Valparaiso launches Adopt-A-Block cleanup program
By Amy Lavalley Post-Tribune correspondent October 1, 2012 2:52PM
Morgan Township high school junior Tayler Cerutti (left) holds the bag as Fatimia Espana (right) of Chesterton and Jessica Thornton drop trash the picked up on Monday at Tower Park in Valparaiso. The girls and other students at the Porter County Career and Technical center are taking part in a City of Valparaiso pilot program called Adopt-a-Block. | Andy Lavalley~Post-Tribune
For more on Adopt-a-Block, contact Christine Hisick at 462-1161, or firstname.lastname@example.org.
Updated: November 3, 2012 6:14AM
VALPARAISO — More than 20 students from the Porter County Career and Technical Center descended on Tower Park and the surrounding area Monday for a bit of a spruce-up.
Shelby Sadler, 16, a junior at Valparaiso High School, stood on the playground and clutched a brown trash bag holding cigarette butts, plastic and other refuse she and her classmates picked up.
“It’s nice because we can help the environment and make it cleaner for the kids who are playing here,” she said.
The students helped kick off the city’s Adopt-a-Block project, which encourages residents, businesses, churches and organizations to adopt a portion of their neighborhood for the occasional cleanup.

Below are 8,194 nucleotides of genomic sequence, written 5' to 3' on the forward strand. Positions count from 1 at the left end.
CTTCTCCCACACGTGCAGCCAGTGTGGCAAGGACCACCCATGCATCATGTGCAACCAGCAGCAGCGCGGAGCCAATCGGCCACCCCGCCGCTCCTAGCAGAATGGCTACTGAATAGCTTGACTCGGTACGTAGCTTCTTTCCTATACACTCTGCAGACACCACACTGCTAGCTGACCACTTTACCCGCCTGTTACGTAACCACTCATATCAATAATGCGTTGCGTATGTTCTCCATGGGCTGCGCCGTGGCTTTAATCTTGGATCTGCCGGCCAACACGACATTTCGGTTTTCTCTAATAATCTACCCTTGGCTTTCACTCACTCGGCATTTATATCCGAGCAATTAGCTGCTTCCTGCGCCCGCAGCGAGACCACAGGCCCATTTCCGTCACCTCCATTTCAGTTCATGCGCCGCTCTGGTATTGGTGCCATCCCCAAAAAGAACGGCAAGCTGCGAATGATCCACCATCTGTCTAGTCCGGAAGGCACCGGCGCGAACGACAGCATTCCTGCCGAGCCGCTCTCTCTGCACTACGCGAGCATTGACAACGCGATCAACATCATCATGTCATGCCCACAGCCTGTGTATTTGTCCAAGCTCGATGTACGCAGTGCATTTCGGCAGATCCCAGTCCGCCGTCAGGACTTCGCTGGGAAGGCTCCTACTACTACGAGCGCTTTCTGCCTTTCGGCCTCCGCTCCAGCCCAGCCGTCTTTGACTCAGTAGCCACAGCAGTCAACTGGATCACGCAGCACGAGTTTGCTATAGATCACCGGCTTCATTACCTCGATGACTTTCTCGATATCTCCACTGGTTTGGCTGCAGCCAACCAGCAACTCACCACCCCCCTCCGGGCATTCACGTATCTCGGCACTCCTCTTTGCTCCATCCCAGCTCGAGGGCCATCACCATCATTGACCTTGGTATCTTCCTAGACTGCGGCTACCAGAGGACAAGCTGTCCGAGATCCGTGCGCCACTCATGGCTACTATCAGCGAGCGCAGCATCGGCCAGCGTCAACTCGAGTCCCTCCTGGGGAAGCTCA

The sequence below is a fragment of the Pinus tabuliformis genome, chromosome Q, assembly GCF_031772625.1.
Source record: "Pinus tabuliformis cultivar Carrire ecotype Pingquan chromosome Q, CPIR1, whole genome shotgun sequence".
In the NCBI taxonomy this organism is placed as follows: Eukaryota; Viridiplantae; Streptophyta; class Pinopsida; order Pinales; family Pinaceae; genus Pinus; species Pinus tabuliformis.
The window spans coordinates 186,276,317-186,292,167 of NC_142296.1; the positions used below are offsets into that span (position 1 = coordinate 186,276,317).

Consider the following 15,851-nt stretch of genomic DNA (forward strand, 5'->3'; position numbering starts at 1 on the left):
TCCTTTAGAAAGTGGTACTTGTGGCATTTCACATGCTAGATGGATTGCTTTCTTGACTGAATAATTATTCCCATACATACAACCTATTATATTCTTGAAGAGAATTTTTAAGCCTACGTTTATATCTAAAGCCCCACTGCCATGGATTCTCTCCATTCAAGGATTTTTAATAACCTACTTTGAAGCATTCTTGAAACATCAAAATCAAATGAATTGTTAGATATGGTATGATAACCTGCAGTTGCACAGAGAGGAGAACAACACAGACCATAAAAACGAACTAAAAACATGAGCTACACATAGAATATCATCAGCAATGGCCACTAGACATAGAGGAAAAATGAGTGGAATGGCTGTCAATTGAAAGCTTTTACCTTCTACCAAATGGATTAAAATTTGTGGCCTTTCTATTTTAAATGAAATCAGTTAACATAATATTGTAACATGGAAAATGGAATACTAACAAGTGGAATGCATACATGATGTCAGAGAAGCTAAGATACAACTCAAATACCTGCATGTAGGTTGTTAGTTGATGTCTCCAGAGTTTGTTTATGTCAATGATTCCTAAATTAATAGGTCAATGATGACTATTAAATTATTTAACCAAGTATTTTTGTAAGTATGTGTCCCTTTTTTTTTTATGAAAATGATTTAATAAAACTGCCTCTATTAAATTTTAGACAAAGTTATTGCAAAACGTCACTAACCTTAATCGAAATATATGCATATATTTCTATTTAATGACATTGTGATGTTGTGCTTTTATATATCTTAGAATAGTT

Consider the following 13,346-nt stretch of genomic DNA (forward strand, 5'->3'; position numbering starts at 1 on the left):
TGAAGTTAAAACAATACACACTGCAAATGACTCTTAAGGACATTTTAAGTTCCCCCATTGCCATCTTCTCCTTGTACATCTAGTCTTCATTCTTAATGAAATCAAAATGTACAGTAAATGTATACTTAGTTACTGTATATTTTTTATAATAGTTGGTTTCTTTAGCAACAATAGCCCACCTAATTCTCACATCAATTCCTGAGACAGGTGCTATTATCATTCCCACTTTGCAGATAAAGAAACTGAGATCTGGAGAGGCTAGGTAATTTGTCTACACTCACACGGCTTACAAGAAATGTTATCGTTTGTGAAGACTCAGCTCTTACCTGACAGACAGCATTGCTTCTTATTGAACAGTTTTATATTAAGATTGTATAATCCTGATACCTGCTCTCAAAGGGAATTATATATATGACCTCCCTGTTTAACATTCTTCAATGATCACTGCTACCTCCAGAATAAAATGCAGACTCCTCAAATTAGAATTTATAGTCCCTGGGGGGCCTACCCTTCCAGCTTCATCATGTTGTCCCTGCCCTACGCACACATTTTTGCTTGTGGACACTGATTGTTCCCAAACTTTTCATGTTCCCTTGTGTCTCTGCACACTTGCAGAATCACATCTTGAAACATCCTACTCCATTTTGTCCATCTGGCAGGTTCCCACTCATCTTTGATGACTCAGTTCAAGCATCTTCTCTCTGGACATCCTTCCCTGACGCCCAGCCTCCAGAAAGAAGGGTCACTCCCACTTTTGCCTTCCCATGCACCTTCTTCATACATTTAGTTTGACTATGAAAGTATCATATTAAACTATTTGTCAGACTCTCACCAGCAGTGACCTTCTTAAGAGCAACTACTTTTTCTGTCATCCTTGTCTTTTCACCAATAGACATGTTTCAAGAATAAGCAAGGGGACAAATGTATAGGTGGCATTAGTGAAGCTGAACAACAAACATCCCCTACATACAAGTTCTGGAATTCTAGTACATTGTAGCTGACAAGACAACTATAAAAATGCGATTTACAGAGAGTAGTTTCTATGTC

Vicki Thrasher, the city’s building commissioner, heard about the program in other communities and thought it was something that could be adapted by Valparaiso.
“We’re hoping that it steadily grows,” she said.
Having neighbors include parks in their adoption plans helps the parks in two ways, said Dan McGuire, recreation superintendent for the Valparaiso Parks and Recreation Department. It keeps the parks looking nice, particularly in the winter when snow may keep staff from getting around, and saves the staff time.
Having the Career Center students pick up around Tower Park once a month, for example, will save the Parks Department a couple hundred dollars.
“Every little bit helps,” McGuire said.
Students from the career center are involved in the project’s pilot, and will come out once a month — regardless of weather — to pick up trash. Their area includes the school itself, at 1005 N. Franklin St., the park and the neighborhood around the park.
“It is a great opportunity for the kids to be a part of the community. This park is used a lot,” said Lorna Marcus, whose 22 health career students pitched in on Monday.
All of the classes at the Career Center have a community service project, said Jon Groth, the center’s director.
“The students like the park. We use the park, and the students can clean it up and get a little fresh air at the same time,” Groth said, adding students picked up trash at the park last month. “It’s real easy now, but in January and February, it might be a little different, but the kids don’t mind.”